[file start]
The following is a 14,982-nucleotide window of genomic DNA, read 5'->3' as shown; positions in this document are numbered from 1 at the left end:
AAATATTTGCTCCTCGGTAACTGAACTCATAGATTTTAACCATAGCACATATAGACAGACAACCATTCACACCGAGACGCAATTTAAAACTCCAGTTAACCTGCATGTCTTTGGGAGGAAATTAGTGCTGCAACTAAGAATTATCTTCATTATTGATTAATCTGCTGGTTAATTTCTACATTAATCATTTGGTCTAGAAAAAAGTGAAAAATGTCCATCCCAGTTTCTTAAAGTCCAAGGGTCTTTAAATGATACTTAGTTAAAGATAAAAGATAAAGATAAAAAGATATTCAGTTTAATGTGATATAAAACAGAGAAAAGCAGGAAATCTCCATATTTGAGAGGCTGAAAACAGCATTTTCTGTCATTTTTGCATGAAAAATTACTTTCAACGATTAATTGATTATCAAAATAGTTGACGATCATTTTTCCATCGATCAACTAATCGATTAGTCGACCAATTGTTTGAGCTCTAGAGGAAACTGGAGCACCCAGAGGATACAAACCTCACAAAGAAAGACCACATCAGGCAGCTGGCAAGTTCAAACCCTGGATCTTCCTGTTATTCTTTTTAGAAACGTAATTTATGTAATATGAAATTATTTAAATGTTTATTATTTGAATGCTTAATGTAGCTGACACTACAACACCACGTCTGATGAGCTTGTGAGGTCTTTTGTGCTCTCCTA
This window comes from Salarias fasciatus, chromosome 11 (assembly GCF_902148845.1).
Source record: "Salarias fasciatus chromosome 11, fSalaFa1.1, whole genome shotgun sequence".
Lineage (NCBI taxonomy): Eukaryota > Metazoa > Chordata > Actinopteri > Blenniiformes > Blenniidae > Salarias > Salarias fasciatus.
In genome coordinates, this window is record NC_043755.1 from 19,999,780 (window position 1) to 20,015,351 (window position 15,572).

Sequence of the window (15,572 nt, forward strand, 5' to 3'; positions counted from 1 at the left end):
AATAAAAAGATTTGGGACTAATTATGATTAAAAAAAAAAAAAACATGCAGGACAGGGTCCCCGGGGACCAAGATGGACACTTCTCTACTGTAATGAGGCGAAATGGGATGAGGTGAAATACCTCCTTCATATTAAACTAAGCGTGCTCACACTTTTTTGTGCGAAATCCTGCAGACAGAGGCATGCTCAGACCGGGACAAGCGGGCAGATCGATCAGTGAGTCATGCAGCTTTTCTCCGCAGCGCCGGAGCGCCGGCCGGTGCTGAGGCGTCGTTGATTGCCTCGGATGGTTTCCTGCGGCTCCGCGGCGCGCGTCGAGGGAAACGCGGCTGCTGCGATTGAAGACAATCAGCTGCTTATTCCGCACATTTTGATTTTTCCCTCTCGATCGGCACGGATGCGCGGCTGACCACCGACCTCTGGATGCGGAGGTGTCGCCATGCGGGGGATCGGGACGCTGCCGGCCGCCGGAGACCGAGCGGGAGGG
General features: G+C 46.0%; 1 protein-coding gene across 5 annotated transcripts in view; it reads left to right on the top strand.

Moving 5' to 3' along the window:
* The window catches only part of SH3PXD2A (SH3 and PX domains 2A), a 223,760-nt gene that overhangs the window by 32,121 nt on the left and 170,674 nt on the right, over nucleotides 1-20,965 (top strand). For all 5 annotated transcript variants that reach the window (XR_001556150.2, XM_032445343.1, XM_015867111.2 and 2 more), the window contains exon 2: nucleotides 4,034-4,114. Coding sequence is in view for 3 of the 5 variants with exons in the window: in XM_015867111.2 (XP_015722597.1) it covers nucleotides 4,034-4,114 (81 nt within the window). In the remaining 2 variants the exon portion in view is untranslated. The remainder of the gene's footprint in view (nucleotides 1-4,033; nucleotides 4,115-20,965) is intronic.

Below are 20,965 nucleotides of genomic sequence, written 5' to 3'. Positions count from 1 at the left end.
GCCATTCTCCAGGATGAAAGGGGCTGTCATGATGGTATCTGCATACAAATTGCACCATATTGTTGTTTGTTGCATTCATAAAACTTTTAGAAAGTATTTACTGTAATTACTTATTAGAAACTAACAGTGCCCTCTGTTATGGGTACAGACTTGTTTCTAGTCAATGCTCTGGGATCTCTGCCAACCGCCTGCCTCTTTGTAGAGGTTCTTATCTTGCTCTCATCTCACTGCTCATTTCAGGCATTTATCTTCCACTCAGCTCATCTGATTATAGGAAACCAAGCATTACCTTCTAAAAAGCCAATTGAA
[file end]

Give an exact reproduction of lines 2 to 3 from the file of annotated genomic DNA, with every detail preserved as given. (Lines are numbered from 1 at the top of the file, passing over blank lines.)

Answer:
AAATATTTGCTCCTCGGTAACTGAACTCATAGATTTTAACCATAGCACATATAGACAGACAACCATTCACACCGAGACGCAATTTAAAACTCCAGTTAACCTGCATGTCTTTGGGAGGAAATTAGTGCTGCAACTAAGAATTATCTTCATTATTGATTAATCTGCTGGTTAATTTCTACATTAATCATTTGGTCTAGAAAAAAGTGAAAAATGTCCATCCCAGTTTCTTAAAGTCCAAGGGTCTTTAAATGATACTTAGTTAAAGATAAAAGATAAAGATAAAAAGATATTCAGTTTAATGTGATATAAAACAGAGAAAAGCAGGAAATCTCCATATTTGAGAGGCTGAAAACAGCATTTTCTGTCATTTTTGCATGAAAAATTACTTTCAACGATTAATTGATTATCAAAATAGTTGACGATCATTTTTCCATCGATCAACTAATCGATTAGTCGACCAATTGTTTGAGCTCTAGAGGAAACTGGAGCACCCAGAGGATACAAACCTCACAAAGAAAGACCACATCAGGCAGCTGGCAAGTTCAAACCCTGGATCTTCCTGTTATTCTTTTTAGAAACGTAATTTATGTAATATGAAATTATTTAAATGTTTATTATTTGAATGCTTAATGTAGCTGACACTACAACACCACGTCTGATGAGCTTGTGAGGTCTTTTGTGCTCTCCTA
This window comes from Salarias fasciatus, chromosome 11 (assembly GCF_902148845.1).